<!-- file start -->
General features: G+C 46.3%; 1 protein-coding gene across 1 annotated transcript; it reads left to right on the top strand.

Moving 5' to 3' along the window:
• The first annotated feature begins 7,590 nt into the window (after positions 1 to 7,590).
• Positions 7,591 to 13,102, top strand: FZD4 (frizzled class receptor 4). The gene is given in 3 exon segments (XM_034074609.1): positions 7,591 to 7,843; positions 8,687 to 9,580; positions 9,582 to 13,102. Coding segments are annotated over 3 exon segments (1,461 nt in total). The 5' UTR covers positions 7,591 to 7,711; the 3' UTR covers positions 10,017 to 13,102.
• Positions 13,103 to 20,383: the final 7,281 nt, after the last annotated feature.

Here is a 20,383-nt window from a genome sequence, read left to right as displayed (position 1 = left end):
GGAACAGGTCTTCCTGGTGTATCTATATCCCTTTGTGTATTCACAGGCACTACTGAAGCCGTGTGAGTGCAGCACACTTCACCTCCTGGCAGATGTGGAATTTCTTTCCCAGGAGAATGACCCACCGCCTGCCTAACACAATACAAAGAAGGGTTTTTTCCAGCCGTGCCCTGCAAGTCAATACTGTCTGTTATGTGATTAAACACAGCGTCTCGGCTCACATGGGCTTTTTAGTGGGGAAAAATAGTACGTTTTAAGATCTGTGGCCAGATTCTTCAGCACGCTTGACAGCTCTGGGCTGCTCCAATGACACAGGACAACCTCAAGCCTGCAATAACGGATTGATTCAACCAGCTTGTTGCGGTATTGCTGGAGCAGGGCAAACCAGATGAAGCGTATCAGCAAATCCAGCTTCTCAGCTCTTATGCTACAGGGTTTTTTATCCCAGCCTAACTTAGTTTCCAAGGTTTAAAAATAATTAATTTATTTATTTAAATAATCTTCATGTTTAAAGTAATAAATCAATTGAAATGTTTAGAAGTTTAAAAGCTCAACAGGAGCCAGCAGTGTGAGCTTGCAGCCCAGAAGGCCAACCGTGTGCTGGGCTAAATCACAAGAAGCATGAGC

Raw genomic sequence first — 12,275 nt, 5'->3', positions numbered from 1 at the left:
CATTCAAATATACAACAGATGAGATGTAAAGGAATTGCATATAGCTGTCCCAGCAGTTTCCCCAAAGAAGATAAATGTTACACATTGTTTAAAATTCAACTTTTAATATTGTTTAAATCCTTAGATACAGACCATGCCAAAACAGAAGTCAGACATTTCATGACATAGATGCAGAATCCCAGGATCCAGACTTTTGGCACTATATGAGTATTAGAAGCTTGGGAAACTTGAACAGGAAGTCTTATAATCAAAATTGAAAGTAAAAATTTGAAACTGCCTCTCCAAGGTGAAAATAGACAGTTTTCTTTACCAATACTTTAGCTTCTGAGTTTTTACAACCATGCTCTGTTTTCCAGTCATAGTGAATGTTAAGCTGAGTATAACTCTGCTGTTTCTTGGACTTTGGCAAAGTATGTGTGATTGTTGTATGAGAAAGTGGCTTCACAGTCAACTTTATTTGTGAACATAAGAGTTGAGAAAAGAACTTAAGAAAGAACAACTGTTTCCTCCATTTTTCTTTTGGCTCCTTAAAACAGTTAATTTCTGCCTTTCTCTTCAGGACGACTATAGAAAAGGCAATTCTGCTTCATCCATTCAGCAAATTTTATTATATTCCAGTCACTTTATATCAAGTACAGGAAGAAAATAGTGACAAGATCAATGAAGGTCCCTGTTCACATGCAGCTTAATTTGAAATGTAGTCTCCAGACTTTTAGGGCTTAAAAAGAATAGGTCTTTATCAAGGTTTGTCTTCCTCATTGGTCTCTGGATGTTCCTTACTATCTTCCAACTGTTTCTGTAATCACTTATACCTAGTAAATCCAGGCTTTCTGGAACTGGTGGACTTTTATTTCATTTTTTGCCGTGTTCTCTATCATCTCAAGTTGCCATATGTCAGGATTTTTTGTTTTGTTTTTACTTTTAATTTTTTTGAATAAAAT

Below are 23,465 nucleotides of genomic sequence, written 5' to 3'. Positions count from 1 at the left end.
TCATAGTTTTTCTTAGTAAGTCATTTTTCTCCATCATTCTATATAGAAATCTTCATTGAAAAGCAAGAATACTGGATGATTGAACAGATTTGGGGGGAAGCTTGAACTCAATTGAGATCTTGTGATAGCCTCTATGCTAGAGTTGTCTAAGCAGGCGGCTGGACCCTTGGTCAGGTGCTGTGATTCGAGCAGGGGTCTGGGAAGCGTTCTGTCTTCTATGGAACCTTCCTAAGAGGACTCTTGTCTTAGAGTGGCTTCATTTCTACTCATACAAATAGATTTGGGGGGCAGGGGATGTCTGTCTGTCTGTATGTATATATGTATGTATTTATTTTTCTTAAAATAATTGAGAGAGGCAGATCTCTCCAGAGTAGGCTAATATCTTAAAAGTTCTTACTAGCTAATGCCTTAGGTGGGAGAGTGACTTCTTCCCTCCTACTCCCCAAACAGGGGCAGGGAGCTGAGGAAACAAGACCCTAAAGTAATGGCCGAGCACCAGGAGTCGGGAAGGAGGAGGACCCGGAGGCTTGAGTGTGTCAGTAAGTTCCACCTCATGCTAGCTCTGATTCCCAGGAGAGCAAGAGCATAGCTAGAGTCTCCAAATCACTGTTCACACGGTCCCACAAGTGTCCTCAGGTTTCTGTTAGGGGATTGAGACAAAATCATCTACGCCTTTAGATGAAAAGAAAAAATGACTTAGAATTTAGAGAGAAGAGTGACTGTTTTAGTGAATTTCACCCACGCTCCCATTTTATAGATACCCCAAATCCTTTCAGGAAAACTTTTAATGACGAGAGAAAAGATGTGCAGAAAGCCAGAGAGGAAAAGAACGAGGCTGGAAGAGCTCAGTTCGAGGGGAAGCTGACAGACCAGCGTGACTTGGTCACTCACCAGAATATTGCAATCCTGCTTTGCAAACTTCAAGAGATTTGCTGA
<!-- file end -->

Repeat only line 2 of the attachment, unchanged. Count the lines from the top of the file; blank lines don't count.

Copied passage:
Moving 5' to 3' along the window: